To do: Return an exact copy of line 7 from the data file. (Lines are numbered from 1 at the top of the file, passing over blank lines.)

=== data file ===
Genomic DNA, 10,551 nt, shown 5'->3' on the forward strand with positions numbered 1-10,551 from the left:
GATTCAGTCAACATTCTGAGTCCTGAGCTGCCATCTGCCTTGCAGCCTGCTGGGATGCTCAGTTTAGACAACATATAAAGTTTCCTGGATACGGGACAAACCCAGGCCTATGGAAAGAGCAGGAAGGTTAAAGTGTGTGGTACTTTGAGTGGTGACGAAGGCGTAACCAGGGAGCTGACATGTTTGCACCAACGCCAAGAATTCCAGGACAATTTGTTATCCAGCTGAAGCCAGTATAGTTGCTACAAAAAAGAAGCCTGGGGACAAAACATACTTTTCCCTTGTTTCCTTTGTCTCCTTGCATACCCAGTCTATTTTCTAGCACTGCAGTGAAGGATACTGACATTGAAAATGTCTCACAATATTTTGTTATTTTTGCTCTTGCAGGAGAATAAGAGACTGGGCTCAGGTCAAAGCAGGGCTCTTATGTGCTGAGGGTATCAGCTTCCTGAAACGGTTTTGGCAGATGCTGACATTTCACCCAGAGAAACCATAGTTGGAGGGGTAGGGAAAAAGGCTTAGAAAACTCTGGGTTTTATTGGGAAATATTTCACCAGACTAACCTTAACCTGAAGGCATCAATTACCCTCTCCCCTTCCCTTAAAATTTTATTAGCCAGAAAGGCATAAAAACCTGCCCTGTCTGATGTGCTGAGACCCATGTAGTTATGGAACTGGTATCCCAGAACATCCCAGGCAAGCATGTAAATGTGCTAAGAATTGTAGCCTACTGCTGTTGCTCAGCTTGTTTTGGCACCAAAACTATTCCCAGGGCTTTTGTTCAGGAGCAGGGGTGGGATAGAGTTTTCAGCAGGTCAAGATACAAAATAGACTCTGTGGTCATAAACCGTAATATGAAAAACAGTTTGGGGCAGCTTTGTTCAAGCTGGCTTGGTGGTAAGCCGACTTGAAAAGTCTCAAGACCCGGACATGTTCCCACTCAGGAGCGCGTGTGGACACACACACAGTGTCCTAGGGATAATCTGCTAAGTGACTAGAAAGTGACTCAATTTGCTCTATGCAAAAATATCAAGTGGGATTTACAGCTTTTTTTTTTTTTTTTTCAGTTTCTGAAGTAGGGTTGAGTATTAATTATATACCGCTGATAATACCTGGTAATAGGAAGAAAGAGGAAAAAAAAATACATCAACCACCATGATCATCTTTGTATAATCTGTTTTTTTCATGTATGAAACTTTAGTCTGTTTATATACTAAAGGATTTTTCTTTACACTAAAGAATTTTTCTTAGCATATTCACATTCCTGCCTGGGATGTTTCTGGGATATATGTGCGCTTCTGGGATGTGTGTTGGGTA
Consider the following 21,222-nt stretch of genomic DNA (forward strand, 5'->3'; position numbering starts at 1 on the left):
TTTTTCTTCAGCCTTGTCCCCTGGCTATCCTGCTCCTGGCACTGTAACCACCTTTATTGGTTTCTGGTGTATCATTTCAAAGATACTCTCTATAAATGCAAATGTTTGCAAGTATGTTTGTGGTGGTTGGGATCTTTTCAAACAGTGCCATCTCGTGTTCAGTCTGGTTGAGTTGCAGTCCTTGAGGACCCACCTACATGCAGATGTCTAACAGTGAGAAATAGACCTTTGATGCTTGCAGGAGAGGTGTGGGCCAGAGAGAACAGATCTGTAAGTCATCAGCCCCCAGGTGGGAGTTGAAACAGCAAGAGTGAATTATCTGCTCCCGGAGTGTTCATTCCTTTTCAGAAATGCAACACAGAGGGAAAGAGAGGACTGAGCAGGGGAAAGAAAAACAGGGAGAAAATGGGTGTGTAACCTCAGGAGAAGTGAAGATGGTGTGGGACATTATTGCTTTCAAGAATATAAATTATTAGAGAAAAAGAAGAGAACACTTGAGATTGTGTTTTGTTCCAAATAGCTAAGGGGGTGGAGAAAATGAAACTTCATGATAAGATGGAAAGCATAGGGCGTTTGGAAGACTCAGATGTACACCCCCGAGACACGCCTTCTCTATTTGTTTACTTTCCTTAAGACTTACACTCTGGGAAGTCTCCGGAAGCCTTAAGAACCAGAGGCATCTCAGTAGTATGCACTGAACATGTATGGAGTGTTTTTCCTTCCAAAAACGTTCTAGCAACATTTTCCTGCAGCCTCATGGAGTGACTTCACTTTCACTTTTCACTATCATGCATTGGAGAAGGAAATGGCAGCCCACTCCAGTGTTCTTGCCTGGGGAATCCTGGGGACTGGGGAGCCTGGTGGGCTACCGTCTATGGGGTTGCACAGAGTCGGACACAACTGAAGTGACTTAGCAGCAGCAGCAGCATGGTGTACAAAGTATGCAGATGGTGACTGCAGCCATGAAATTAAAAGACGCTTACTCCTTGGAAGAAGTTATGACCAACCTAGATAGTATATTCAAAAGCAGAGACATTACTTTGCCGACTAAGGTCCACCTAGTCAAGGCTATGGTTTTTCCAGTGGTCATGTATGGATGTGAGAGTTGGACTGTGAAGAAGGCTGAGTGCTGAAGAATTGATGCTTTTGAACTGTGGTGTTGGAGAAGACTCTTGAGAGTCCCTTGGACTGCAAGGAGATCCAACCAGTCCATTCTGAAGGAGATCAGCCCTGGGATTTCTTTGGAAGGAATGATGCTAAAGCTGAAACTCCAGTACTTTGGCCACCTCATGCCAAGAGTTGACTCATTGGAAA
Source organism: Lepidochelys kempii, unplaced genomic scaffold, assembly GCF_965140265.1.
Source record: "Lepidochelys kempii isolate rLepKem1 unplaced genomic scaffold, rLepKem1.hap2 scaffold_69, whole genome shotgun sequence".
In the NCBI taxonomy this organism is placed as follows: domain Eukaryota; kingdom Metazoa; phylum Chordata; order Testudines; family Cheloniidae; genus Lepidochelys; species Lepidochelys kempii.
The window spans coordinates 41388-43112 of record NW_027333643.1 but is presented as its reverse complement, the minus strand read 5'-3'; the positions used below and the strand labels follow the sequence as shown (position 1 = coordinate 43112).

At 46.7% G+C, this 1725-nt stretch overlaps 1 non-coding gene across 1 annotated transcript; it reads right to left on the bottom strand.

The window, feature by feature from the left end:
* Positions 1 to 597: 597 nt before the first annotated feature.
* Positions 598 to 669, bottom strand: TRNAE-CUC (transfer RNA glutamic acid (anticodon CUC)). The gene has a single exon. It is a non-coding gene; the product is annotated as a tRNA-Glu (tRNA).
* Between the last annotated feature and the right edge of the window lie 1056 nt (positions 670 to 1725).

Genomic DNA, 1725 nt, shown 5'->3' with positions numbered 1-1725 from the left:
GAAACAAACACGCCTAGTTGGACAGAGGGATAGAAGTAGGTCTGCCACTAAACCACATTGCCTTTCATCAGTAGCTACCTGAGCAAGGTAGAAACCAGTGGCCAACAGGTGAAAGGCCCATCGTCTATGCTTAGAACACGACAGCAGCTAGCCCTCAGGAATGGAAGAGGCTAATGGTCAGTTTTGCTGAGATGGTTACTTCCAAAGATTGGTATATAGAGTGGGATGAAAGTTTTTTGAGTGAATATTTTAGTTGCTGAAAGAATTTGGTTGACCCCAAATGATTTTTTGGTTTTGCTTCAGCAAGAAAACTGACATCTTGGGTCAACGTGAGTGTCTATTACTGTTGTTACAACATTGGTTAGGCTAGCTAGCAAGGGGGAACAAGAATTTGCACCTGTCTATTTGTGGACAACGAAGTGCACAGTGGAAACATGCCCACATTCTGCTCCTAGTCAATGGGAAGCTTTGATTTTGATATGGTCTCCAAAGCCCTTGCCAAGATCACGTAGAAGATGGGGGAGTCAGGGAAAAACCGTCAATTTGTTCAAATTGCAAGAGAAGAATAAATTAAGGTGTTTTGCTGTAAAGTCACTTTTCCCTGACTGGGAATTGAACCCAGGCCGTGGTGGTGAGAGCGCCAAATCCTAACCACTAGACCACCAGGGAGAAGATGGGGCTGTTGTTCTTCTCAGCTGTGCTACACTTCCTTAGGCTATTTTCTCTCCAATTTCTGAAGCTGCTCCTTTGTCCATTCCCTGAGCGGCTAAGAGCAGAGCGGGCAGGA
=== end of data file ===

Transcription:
In the NCBI taxonomy this organism is placed as follows: domain Eukaryota; kingdom Metazoa; phylum Chordata; order Testudines; family Cheloniidae; genus Lepidochelys; species Lepidochelys kempii.